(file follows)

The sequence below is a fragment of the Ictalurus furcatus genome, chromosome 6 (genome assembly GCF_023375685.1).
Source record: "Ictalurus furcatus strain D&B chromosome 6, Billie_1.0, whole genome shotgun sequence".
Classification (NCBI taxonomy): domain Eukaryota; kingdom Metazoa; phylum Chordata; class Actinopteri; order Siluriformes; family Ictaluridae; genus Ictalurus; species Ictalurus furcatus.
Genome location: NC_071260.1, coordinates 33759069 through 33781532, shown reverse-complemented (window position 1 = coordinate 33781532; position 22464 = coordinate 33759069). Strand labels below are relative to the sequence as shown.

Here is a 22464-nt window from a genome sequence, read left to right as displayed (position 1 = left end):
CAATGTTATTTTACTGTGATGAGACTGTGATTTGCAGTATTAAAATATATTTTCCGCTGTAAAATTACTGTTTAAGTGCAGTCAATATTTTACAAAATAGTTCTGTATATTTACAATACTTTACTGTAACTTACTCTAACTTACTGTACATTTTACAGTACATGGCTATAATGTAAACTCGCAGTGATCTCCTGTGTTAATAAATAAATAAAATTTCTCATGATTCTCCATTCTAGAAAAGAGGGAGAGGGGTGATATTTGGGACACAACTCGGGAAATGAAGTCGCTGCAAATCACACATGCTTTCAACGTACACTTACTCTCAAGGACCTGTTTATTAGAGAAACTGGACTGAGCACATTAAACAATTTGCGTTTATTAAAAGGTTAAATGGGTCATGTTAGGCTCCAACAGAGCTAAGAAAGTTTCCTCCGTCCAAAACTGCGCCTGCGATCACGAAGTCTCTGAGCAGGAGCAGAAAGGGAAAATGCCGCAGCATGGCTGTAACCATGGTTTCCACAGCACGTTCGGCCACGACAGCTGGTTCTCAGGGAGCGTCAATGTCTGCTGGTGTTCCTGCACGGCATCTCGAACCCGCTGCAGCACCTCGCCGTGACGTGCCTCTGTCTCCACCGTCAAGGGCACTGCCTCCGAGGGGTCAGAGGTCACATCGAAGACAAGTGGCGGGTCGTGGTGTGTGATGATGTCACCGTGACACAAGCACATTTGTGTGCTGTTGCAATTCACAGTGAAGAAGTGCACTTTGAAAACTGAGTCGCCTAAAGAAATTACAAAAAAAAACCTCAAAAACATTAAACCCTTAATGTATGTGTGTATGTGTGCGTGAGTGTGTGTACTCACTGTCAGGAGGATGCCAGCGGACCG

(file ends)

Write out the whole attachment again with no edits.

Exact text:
The sequence below is a fragment of the Ictalurus furcatus genome, chromosome 6 (genome assembly GCF_023375685.1).
Source record: "Ictalurus furcatus strain D&B chromosome 6, Billie_1.0, whole genome shotgun sequence".
Classification (NCBI taxonomy): domain Eukaryota; kingdom Metazoa; phylum Chordata; class Actinopteri; order Siluriformes; family Ictaluridae; genus Ictalurus; species Ictalurus furcatus.
Genome location: NC_071260.1, coordinates 33759069 through 33781532, shown reverse-complemented (window position 1 = coordinate 33781532; position 22464 = coordinate 33759069). Strand labels below are relative to the sequence as shown.

Here is a 22464-nt window from a genome sequence, read left to right as displayed (position 1 = left end):
CAATGTTATTTTACTGTGATGAGACTGTGATTTGCAGTATTAAAATATATTTTCCGCTGTAAAATTACTGTTTAAGTGCAGTCAATATTTTACAAAATAGTTCTGTATATTTACAATACTTTACTGTAACTTACTCTAACTTACTGTACATTTTACAGTACATGGCTATAATGTAAACTCGCAGTGATCTCCTGTGTTAATAAATAAATAAAATTTCTCATGATTCTCCATTCTAGAAAAGAGGGAGAGGGGTGATATTTGGGACACAACTCGGGAAATGAAGTCGCTGCAAATCACACATGCTTTCAACGTACACTTACTCTCAAGGACCTGTTTATTAGAGAAACTGGACTGAGCACATTAAACAATTTGCGTTTATTAAAAGGTTAAATGGGTCATGTTAGGCTCCAACAGAGCTAAGAAAGTTTCCTCCGTCCAAAACTGCGCCTGCGATCACGAAGTCTCTGAGCAGGAGCAGAAAGGGAAAATGCCGCAGCATGGCTGTAACCATGGTTTCCACAGCACGTTCGGCCACGACAGCTGGTTCTCAGGGAGCGTCAATGTCTGCTGGTGTTCCTGCACGGCATCTCGAACCCGCTGCAGCACCTCGCCGTGACGTGCCTCTGTCTCCACCGTCAAGGGCACTGCCTCCGAGGGGTCAGAGGTCACATCGAAGACAAGTGGCGGGTCGTGGTGTGTGATGATGTCACCGTGACACAAGCACATTTGTGTGCTGTTGCAATTCACAGTGAAGAAGTGCACTTTGAAAACTGAGTCGCCTAAAGAAATTACAAAAAAAAACCTCAAAAACATTAAACCCTTAATGTATGTGTGTATGTGTGCGTGAGTGTGTGTACTCACTGTCAGGAGGATGCCAGCGGACCG